Students explore the proposition that all aspects of the legal system (and all roles played by judicial actors) have some therapeutic impact on mentally disabled individuals who are litigants or are the subject of litigation. The course focuses on the empirical issues and social assumptions underlying the major mental disability legal doctrines developed in the past three decades in such areas as involuntary civil commitment law, rights of persons institutionalized because of disability, correctional law, the criminal trial process, legal education, and international human rights law.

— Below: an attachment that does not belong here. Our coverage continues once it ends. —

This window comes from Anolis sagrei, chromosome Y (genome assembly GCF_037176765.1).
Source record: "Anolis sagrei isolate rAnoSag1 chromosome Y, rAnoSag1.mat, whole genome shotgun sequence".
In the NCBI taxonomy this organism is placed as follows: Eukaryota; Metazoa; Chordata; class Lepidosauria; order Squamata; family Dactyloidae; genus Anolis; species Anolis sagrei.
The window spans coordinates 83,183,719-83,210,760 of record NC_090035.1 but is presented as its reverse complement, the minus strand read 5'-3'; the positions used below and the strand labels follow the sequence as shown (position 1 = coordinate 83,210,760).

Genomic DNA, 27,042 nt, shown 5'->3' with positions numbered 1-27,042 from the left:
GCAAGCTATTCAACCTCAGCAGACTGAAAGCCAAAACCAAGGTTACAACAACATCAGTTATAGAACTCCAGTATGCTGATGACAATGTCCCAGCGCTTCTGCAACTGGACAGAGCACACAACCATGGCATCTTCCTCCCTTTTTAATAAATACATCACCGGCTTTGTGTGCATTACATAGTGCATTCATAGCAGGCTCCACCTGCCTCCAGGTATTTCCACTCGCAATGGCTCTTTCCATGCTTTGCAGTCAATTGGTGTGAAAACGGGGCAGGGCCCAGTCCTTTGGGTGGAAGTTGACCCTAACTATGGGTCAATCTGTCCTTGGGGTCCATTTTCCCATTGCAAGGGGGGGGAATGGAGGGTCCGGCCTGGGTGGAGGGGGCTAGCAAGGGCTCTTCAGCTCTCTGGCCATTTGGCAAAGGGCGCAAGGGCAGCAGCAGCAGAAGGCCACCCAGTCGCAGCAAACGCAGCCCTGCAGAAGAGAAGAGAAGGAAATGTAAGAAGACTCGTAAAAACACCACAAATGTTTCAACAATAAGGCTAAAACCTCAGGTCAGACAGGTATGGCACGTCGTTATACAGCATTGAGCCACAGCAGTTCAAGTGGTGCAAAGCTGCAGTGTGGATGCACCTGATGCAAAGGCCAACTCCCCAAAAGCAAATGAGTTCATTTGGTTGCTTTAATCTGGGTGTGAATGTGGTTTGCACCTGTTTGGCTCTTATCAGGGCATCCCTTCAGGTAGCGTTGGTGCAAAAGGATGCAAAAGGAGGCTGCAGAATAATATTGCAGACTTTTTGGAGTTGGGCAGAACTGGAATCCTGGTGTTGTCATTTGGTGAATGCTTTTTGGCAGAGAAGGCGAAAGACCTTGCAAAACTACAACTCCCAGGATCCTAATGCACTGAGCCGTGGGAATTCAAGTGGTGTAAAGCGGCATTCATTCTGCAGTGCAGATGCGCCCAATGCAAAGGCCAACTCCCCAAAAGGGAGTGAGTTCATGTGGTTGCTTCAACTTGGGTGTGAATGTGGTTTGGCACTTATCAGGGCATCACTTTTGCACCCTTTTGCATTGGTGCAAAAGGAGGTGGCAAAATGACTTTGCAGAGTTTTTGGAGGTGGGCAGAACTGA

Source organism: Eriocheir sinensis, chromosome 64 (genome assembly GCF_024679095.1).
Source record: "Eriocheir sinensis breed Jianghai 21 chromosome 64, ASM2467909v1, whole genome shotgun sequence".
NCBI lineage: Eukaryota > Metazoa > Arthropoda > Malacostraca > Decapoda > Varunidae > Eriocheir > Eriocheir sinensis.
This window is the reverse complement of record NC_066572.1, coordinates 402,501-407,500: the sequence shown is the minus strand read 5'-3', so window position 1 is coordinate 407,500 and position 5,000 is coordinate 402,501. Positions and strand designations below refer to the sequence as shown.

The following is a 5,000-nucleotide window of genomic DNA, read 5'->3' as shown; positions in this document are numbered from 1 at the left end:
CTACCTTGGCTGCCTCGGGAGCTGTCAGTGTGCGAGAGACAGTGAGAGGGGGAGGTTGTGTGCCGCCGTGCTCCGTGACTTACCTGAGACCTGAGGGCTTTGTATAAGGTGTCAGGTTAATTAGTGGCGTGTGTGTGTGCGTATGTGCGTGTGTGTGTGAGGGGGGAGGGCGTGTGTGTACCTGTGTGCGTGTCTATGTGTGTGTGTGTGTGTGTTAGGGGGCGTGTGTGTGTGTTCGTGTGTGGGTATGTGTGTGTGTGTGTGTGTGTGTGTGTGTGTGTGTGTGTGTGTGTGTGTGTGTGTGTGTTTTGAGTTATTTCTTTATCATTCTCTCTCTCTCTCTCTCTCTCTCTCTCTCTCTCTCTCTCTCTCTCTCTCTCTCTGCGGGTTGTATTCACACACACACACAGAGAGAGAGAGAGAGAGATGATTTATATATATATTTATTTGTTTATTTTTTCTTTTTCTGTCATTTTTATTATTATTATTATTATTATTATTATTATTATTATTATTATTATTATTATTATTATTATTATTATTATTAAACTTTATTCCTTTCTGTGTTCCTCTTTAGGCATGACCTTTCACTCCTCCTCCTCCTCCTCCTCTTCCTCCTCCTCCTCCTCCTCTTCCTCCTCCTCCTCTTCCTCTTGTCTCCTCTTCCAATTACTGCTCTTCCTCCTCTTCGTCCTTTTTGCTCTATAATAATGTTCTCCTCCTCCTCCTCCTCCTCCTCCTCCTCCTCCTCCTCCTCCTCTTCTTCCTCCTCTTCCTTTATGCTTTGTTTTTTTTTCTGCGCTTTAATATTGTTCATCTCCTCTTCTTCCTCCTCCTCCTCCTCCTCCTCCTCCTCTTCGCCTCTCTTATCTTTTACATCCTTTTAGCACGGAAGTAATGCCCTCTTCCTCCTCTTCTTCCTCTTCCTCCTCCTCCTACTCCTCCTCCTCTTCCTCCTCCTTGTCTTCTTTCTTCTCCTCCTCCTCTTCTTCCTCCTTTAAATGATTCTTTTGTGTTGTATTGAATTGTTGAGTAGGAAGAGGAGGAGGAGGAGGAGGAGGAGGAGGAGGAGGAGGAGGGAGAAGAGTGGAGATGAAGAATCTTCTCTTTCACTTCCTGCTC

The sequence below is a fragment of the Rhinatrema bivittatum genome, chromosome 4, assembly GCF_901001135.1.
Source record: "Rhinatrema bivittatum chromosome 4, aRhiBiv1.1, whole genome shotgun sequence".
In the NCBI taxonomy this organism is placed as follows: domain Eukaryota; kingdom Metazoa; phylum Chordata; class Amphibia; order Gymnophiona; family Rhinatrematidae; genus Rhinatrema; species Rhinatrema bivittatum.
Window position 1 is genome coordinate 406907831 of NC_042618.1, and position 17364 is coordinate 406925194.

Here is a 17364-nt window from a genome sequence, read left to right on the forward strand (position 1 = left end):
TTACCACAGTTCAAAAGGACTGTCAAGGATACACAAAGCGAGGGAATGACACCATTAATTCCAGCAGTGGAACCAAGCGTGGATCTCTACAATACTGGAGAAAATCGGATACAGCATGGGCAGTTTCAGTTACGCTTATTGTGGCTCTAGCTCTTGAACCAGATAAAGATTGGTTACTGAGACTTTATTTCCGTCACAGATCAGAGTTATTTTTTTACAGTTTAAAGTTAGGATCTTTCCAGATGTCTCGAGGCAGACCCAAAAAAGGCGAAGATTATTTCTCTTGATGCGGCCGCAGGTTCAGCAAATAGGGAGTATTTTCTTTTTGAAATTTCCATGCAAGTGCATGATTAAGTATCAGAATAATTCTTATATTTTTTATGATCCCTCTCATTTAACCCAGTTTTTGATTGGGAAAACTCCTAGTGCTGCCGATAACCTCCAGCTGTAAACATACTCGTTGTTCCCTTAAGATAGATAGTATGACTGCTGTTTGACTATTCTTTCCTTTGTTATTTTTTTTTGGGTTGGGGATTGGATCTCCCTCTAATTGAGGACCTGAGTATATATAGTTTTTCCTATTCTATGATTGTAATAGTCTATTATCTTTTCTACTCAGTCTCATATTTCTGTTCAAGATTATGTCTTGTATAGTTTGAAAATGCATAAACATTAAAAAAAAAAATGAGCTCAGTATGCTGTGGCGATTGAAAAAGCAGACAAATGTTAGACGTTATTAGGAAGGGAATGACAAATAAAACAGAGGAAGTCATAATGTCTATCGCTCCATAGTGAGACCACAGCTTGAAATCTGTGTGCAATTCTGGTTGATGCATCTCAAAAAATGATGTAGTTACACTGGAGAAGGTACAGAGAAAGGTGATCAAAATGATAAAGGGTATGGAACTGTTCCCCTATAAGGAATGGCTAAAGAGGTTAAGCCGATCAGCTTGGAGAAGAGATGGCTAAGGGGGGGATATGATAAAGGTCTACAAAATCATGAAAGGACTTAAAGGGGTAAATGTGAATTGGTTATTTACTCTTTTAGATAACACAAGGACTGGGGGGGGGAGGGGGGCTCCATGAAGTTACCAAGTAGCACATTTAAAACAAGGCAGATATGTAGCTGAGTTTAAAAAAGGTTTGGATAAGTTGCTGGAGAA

This is a predominately on-line course, requiring students to participate in a weekly chat room, discussion board, and two, day-long weekend live seminars at New York Law School. The grade is based on chat room, discussion board and live seminar participation, a midterm paper, and a take-home final. For master’s degree and certificate students, Survey of Mental Disability Law is a pre-requisite or co-requisite.